That obviously would not be a pretty sight for the people of either nation. As the mushroom clouds arose over both nations, imagine thinking to yourself: "All this because of a socialist road."
According to an article in the London Daily Mail, the governments of China and Montenegro entered into an agreement in which China agreed to build a road for Montenegro that would extend to the Serbian capital of Belgrade. The road is only partially built and is now being called the "road to nowhere."
China financed the road with a $1 billion loan to Montenegro. The first installment on the loan is due this month. But there is a good chance that Montenegro, "whose debt has soared to more than double its GDP," will have to default.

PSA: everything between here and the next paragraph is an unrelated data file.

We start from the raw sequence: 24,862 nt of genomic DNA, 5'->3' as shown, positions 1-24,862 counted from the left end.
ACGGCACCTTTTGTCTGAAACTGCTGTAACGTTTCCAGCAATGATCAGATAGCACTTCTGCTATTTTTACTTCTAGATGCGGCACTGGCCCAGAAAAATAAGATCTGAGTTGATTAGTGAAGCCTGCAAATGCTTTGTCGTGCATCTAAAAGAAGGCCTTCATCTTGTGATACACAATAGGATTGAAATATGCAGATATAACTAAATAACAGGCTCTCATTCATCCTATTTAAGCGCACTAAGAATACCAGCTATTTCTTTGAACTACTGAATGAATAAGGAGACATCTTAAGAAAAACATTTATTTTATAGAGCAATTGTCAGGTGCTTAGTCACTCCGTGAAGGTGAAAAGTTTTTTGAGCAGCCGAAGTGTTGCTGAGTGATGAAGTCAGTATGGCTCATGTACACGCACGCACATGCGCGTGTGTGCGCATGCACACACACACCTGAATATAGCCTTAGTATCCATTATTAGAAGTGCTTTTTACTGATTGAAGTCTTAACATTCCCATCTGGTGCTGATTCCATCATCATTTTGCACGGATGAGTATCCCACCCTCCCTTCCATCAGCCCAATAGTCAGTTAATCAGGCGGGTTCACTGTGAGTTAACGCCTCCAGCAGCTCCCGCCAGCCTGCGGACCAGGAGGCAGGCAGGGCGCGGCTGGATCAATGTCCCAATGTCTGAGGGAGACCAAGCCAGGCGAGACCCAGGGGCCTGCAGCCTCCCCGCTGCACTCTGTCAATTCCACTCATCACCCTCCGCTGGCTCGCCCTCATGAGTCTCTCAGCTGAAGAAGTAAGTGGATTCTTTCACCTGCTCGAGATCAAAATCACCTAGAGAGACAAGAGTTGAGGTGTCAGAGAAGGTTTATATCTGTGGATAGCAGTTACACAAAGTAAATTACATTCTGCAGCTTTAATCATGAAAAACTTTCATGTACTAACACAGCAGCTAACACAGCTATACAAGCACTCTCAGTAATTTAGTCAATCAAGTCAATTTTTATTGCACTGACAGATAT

The loan agreement entitles China to seize land within Montenegro, so long as it isn't owned by the military or used for diplomatic purposes.
What does all this have to do with a nuclear war between the United States and China?
If Montenegro defaults and, for whatever reason, refuses to permit China to seize its collateral, China might well invade the country to enforce its loan agreement.
What does that have to do with the United States?
In 2017, Montenegro became a member of NATO. Under NATO's membership rules, NATO members, including the United States, are bound to come to the defense of other NATO members in the event that a non-NATO nation attacks them.